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MIKE is leading. REDH is always a fan favorite, whether because of the ridiculous premise or the gullible victim, Jabez Wilson. Even Holmes and Watson couldn't contain themselves and comported themselves most unprofessionally when they guffawed in Wilson's face. We do see Holmes in top form, especially in the set piece where he "deciphers" his client. And it is the story that gives us the "three-pipe problem". ACD placed the story on his 1927 list of twelve favorites. Thrifty Scot that he was, he re-used the basic plot just a year and a half later in "The Stockbroker's Clerk", collected in the Memoirs. REDH was the fourth Canonical story. It appeared in the Strand in August 1891, then was collected in the Adventures which was published in October 1892 in both the UK and the US, albeit by different publishing houses, but both used the Paget illustrations from the Strand. There have been six film adaptation and many radio versions. Granada filmed a good, fairly Canonical version in 1985, the second season, when David Burke was still playing Watson. They took the liberty of throwing Moriarty into the mix as the mastermind behind the crime perpetrated by his protégé, John Clay. It doesn't really hurt the production and set up "The Final Problem" nicely.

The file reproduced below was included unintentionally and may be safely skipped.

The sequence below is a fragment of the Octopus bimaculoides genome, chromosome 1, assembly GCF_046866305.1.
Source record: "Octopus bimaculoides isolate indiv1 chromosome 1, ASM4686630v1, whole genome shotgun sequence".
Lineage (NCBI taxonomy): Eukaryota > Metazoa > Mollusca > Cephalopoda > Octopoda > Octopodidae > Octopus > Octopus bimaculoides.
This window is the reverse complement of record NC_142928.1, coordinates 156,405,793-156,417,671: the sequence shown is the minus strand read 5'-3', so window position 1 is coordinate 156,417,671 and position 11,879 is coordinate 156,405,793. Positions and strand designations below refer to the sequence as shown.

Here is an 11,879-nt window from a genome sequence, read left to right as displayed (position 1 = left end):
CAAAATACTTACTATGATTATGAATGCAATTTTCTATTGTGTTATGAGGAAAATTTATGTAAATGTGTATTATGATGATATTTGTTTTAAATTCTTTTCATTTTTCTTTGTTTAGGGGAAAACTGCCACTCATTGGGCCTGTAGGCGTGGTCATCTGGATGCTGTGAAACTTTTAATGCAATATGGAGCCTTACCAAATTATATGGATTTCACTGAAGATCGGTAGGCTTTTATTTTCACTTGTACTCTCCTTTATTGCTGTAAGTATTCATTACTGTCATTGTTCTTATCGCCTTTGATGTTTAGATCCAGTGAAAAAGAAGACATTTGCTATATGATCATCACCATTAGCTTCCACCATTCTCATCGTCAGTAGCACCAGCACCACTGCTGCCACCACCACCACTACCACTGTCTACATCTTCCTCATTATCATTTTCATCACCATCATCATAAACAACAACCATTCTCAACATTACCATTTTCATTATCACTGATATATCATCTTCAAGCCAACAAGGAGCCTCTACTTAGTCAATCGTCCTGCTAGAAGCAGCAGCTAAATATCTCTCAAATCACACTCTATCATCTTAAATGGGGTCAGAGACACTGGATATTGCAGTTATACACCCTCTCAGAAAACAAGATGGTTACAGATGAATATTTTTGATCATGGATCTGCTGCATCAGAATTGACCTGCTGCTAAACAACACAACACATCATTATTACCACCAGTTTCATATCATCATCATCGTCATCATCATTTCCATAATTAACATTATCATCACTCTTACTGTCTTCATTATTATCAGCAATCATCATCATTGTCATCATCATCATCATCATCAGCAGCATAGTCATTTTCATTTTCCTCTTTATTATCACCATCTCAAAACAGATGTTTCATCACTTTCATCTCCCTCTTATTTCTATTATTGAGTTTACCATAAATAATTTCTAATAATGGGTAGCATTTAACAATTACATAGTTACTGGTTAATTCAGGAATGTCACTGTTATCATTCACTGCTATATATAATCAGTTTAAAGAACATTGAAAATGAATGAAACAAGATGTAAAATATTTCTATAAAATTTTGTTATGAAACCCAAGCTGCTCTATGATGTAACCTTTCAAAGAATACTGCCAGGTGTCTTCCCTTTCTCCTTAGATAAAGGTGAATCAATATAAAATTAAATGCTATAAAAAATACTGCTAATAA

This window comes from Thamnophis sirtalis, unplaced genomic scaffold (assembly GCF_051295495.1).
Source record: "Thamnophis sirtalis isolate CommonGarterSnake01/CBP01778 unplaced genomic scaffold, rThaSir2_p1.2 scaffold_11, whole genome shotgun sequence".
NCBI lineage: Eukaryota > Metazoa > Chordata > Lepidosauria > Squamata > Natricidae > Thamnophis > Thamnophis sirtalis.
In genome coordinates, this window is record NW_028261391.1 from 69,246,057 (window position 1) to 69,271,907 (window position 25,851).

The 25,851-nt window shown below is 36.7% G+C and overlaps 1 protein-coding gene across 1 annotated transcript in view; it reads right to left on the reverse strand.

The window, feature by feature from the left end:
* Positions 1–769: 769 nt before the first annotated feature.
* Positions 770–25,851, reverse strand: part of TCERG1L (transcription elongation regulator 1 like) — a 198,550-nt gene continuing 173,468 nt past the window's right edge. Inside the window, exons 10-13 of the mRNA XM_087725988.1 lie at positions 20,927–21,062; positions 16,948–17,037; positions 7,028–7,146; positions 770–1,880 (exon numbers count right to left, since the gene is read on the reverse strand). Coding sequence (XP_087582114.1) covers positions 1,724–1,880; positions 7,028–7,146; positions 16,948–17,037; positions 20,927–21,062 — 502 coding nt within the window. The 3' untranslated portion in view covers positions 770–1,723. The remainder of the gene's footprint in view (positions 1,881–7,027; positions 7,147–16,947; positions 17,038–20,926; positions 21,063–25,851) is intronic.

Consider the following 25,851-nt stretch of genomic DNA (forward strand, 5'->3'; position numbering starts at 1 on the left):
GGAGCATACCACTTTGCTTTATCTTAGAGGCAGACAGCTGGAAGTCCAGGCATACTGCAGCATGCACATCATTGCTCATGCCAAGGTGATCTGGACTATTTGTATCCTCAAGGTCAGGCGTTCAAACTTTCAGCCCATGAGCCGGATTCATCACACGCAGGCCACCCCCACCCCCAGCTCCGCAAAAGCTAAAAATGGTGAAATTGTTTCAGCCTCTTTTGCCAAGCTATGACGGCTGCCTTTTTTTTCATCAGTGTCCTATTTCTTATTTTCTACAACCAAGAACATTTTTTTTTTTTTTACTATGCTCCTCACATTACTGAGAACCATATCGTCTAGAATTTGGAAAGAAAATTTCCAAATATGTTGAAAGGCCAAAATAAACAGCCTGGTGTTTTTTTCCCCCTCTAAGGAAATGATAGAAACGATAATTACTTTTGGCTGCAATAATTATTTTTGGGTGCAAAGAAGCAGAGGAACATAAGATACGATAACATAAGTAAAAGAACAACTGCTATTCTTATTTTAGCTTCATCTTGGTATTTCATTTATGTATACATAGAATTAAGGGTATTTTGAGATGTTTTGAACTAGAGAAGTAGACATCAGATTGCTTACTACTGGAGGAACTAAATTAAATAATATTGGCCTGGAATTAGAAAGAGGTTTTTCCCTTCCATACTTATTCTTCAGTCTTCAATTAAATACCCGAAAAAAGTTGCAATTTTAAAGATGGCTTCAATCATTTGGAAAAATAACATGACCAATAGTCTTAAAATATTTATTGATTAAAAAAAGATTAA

JAMES is the leader. COPP has long been beloved of many a Sherlockian, yet it didn't make the cut when, in June 1927, ACD listed his twelve favorite Canonical stories. (The Strand ran a contest to see whether any readers could match, or come close, that list and claim a prize of 100 pounds and an autographed copy of ACD's memoir, "Thoughts and Adventures".) That was the last time he wrote anything about his most famous creation; he died three years later without having broached the subject again in print. COPP is the 14th Holmes story; it first appeared in the June 1892 Strand, with Paget illustrations. It then was the last story collected into the Adventures in October 1892. We are in 1890, or thereabouts, with Holmes and Watson as vigorous men in their mid-thirties. COPP gives us one of the four Violets (can you name the other three and their stories?) and one of the most menacing villains of the Canon. Jephro Rucastle rivals Charles Augustus Milverton in false cheer laid on over pure evil. We have strong elements of the Victorian gothic genre in which ACD excelled: a lonely country house with a secret, inexplicable and grotesque behaviors, surly family servants, a damsel walled up to thwart an unsuitable marriage. Granada filmed an excellent adaptation in 1985 with the late, lamented Natasha Richardson as Violet Hunter. Douglas Wilmer starred in a 1965 BBC version for TV. Wilmer responded to criticism of his portrayal by pointing out that he played the character as written. "People complained that I wasn't sympathetic but I didn't set out to be. I don't regard Holmes as a sympathetic character at all. It would have been hell to share rooms with him." The earliest film starred Georges Treville as Holmes. This 24-minute short feature was part of the first officially authorized series of Holmes Films; they were produced in 1912 under the supervision of Conan Doyle himself. The COPP episode is the eighth and final episode, and also the only episode that survives (see it on YouTube).